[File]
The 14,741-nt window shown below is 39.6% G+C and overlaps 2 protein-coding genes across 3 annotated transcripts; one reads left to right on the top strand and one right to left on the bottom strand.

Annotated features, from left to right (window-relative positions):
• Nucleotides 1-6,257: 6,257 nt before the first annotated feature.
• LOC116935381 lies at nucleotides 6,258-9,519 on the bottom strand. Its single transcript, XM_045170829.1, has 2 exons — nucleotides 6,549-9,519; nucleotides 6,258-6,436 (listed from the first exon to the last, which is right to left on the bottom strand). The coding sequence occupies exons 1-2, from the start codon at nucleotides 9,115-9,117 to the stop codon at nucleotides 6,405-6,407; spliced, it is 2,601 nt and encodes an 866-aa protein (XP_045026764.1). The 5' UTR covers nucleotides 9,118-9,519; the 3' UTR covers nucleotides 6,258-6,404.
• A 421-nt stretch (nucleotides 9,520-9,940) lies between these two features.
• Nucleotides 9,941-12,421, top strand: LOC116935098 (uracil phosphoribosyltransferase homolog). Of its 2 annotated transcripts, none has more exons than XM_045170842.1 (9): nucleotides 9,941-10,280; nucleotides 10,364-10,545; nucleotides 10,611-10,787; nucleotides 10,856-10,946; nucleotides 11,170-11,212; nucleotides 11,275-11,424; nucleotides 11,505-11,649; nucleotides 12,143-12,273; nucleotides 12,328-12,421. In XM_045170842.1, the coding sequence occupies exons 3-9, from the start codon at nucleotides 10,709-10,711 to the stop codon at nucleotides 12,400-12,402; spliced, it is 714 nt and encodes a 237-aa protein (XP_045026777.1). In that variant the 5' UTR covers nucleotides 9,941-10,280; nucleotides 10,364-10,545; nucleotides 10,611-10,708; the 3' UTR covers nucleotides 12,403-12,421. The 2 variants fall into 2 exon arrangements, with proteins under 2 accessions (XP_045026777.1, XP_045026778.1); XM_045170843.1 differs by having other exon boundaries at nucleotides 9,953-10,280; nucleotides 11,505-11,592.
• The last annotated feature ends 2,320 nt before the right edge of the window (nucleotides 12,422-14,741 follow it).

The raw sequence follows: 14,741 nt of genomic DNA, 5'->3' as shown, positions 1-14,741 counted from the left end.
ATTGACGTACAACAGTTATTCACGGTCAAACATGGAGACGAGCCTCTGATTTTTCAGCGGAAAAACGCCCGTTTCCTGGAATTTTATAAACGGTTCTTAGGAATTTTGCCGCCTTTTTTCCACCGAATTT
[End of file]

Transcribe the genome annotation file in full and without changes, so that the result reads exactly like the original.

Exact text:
The 14,741-nt window shown below is 39.6% G+C and overlaps 2 protein-coding genes across 3 annotated transcripts; one reads left to right on the top strand and one right to left on the bottom strand.

Annotated features, from left to right (window-relative positions):
• Nucleotides 1-6,257: 6,257 nt before the first annotated feature.
• LOC116935381 lies at nucleotides 6,258-9,519 on the bottom strand. Its single transcript, XM_045170829.1, has 2 exons — nucleotides 6,549-9,519; nucleotides 6,258-6,436 (listed from the first exon to the last, which is right to left on the bottom strand). The coding sequence occupies exons 1-2, from the start codon at nucleotides 9,115-9,117 to the stop codon at nucleotides 6,405-6,407; spliced, it is 2,601 nt and encodes an 866-aa protein (XP_045026764.1). The 5' UTR covers nucleotides 9,118-9,519; the 3' UTR covers nucleotides 6,258-6,404.
• A 421-nt stretch (nucleotides 9,520-9,940) lies between these two features.
• Nucleotides 9,941-12,421, top strand: LOC116935098 (uracil phosphoribosyltransferase homolog). Of its 2 annotated transcripts, none has more exons than XM_045170842.1 (9): nucleotides 9,941-10,280; nucleotides 10,364-10,545; nucleotides 10,611-10,787; nucleotides 10,856-10,946; nucleotides 11,170-11,212; nucleotides 11,275-11,424; nucleotides 11,505-11,649; nucleotides 12,143-12,273; nucleotides 12,328-12,421. In XM_045170842.1, the coding sequence occupies exons 3-9, from the start codon at nucleotides 10,709-10,711 to the stop codon at nucleotides 12,400-12,402; spliced, it is 714 nt and encodes a 237-aa protein (XP_045026777.1). In that variant the 5' UTR covers nucleotides 9,941-10,280; nucleotides 10,364-10,545; nucleotides 10,611-10,708; the 3' UTR covers nucleotides 12,403-12,421. The 2 variants fall into 2 exon arrangements, with proteins under 2 accessions (XP_045026777.1, XP_045026778.1); XM_045170843.1 differs by having other exon boundaries at nucleotides 9,953-10,280; nucleotides 11,505-11,592.
• The last annotated feature ends 2,320 nt before the right edge of the window (nucleotides 12,422-14,741 follow it).

The raw sequence follows: 14,741 nt of genomic DNA, 5'->3' as shown, positions 1-14,741 counted from the left end.
ATTGACGTACAACAGTTATTCACGGTCAAACATGGAGACGAGCCTCTGATTTTTCAGCGGAAAAACGCCCGTTTCCTGGAATTTTATAAACGGTTCTTAGGAATTTTGCCGCCTTTTTTCCACCGAATTT